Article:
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years of rescue
Graeme Cheal has been involved since 1962 in rescuing people who get into difficulties climbing the Glasshouse Mountains. In that same year, the Rover Scouts formed the Mountain Rescue Group in response to requests for assistance from the local police. In 1969, the group received a Bravery Valour Award after a particularly dangerous rescue.
In the early yeIn 1980 the Mountain Rescue Group became part of the State Emergency Service. Mr Cheal has been leader of the Mountain and Vertical Rescue group since 1983. In the early years, the group tackled three or four mountain rescues annually. Rescues now number eight or nine each year. Most of these involve some sort of injury like a twisted ankle or broken bone. Others involved finding a disorientated person who had become lost.
“Mobile phones make it easier to get help if you get into strife”, said Mr Cheal. “In the early days, you had to leave the injured person, get down the mountain and usually call out to a farmer. They rang the police, the police rang us and then we would ring each other. The rescues were always after dark. You were usually also bringing someone down the mountain with broken bones or major injuries.”
“More people are climbing the mountains now. Lots of people are climbing that aren’t suited to it. They climb up, lose their nerve and get stuck on the mountain. It’s always easier to climb up then it is to climb down. We then have to go up and talk them down.” Said Mr Cheal.
Mr Cheal also believes that lifestyle programs on television are inducing more people to give climbing a try. The group and in particular Mr Cheal, has received a number of accolades over the years, including the 1995 Australia Day Achievement Medallion, the National Medal in 1997, a Bravery Award in 1998 and Group Bravery Citation in 2002. This year Mr Cheal was awarded the Emergency Services Medal.
“You don’t do these things for the gongs,” said Mr Cheal. “But it’s nice to be noticed.”
“I’m extremely proud that in the 43 years that we’ve been doing mountain rescues, we have never had a rescuer injured or caused further injury to a rescuee,” he said. This is also a testament to the training that those involved in vertical rescue undergo on a continual basis.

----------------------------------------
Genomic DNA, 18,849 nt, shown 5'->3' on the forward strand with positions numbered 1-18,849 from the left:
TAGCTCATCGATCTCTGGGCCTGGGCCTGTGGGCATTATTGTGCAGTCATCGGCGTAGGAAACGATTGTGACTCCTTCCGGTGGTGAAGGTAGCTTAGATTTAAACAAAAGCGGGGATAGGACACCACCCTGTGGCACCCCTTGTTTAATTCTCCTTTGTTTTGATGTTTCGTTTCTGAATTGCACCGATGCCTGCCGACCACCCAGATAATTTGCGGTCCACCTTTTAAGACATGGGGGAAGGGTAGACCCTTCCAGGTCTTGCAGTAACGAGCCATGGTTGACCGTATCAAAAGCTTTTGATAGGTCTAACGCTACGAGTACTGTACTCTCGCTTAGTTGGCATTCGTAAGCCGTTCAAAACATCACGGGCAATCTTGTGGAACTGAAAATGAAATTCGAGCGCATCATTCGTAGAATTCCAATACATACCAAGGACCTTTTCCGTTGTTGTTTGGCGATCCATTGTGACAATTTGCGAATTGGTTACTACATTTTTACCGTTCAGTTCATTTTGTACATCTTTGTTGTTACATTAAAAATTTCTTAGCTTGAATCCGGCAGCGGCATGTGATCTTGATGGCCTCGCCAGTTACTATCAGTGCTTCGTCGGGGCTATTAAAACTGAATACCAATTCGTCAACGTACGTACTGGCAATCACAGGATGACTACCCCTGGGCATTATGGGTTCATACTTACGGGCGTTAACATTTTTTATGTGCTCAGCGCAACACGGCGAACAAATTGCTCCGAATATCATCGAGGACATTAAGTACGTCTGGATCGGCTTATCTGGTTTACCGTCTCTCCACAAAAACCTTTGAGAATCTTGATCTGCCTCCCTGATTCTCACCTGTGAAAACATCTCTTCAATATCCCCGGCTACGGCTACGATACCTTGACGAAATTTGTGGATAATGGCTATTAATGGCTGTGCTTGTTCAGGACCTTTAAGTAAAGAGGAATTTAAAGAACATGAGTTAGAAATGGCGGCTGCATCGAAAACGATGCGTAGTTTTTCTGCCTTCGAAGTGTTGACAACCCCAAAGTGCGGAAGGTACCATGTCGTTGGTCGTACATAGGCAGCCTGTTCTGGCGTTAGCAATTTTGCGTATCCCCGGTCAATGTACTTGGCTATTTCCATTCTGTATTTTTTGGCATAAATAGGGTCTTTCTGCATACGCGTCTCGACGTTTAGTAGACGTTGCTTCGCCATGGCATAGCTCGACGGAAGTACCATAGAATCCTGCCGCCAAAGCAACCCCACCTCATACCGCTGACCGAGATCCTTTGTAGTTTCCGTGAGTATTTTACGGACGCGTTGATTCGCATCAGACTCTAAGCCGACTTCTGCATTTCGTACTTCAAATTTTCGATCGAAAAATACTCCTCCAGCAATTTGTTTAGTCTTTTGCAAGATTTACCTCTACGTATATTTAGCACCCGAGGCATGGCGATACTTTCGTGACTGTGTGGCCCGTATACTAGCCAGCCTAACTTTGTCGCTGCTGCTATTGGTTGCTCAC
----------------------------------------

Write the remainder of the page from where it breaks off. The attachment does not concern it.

We should all remember that the people who help us out when we are in trouble are volunteers and are also putting themselves at risk.
“Be fully prepared,” advises Mr Cheal, “Take a phone with you and let people know where you are going. Footwear is an issue. We’ve had people try to climb in thongs, which is fairly stupid. If you’re not confident enough- don’t do it. Don’t start climbing late in the afternoon, start early in the day and give yourself plenty of time. We had to rescue one bloke fairly recently who attempted to climb the mountain after a day at the beach in a pair of shorts and thongs. He spent a cold night with the mossies before we found him early in the morning.”
Mr Cheal Stresses that it’s not just the climbers that are involved in rescues. The Beerwah branch of the SES has a crew of 30, of which 13 are accredited vertical rescue specialists. Everyone plays a role in a rescue. Those involved in communications are especially important.
Getting people down off mountains are not the only things the SES is involved in. S.E.S also do roof-tarping after storms, assist in police searches, road damage and cleaning up after storms.
Those in the SES need a wide range of skills. They also need to be people who are willing to give back to their community. It is something Mr Cheal does in spades. When he is not working his farm near Beerwah or involved with the SES, Mr Cheal is assisting with the Rural Fire Brigade, the Apex club, or helping to organise the Beerwah Charity Sports Day. He has been involved with this charity event for the past 30 years.
The ever-humble Mr Cheal said, “Someone has to do it.”
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